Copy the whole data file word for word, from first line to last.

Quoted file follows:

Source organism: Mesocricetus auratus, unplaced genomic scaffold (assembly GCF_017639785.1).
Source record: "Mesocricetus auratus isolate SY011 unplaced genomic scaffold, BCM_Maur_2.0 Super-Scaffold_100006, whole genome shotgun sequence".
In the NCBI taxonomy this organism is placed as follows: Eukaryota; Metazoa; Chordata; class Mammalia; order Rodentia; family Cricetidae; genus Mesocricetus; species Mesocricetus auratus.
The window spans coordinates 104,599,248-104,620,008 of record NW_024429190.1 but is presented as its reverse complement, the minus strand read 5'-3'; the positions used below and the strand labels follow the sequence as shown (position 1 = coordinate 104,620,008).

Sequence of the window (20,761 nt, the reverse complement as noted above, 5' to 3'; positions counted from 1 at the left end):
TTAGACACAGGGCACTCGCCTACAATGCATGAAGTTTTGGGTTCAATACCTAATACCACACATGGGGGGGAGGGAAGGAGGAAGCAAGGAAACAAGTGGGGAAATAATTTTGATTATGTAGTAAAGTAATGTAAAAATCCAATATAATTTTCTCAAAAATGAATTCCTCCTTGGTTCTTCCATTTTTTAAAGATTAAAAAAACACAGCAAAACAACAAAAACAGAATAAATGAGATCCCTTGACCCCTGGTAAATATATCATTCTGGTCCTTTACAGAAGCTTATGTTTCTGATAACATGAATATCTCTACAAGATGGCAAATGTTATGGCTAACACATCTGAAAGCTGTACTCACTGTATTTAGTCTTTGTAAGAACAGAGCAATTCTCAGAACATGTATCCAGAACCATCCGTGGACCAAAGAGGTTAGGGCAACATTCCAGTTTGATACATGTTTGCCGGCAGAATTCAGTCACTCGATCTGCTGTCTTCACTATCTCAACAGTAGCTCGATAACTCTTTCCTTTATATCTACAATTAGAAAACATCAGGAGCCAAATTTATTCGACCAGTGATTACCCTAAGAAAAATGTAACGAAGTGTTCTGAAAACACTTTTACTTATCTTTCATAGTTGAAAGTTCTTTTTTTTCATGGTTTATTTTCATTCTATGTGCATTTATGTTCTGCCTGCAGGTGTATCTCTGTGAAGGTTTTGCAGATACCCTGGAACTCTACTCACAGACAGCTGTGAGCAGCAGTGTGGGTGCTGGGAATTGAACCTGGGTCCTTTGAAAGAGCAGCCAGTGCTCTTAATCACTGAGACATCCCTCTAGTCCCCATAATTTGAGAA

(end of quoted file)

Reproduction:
Source organism: Mesocricetus auratus, unplaced genomic scaffold (assembly GCF_017639785.1).
Source record: "Mesocricetus auratus isolate SY011 unplaced genomic scaffold, BCM_Maur_2.0 Super-Scaffold_100006, whole genome shotgun sequence".
In the NCBI taxonomy this organism is placed as follows: Eukaryota; Metazoa; Chordata; class Mammalia; order Rodentia; family Cricetidae; genus Mesocricetus; species Mesocricetus auratus.
The window spans coordinates 104,599,248-104,620,008 of record NW_024429190.1 but is presented as its reverse complement, the minus strand read 5'-3'; the positions used below and the strand labels follow the sequence as shown (position 1 = coordinate 104,620,008).

Sequence of the window (20,761 nt, the reverse complement as noted above, 5' to 3'; positions counted from 1 at the left end):
TTAGACACAGGGCACTCGCCTACAATGCATGAAGTTTTGGGTTCAATACCTAATACCACACATGGGGGGGAGGGAAGGAGGAAGCAAGGAAACAAGTGGGGAAATAATTTTGATTATGTAGTAAAGTAATGTAAAAATCCAATATAATTTTCTCAAAAATGAATTCCTCCTTGGTTCTTCCATTTTTTAAAGATTAAAAAAACACAGCAAAACAACAAAAACAGAATAAATGAGATCCCTTGACCCCTGGTAAATATATCATTCTGGTCCTTTACAGAAGCTTATGTTTCTGATAACATGAATATCTCTACAAGATGGCAAATGTTATGGCTAACACATCTGAAAGCTGTACTCACTGTATTTAGTCTTTGTAAGAACAGAGCAATTCTCAGAACATGTATCCAGAACCATCCGTGGACCAAAGAGGTTAGGGCAACATTCCAGTTTGATACATGTTTGCCGGCAGAATTCAGTCACTCGATCTGCTGTCTTCACTATCTCAACAGTAGCTCGATAACTCTTTCCTTTATATCTACAATTAGAAAACATCAGGAGCCAAATTTATTCGACCAGTGATTACCCTAAGAAAAATGTAACGAAGTGTTCTGAAAACACTTTTACTTATCTTTCATAGTTGAAAGTTCTTTTTTTTCATGGTTTATTTTCATTCTATGTGCATTTATGTTCTGCCTGCAGGTGTATCTCTGTGAAGGTTTTGCAGATACCCTGGAACTCTACTCACAGACAGCTGTGAGCAGCAGTGTGGGTGCTGGGAATTGAACCTGGGTCCTTTGAAAGAGCAGCCAGTGCTCTTAATCACTGAGACATCCCTCTAGTCCCCATAATTTGAGAA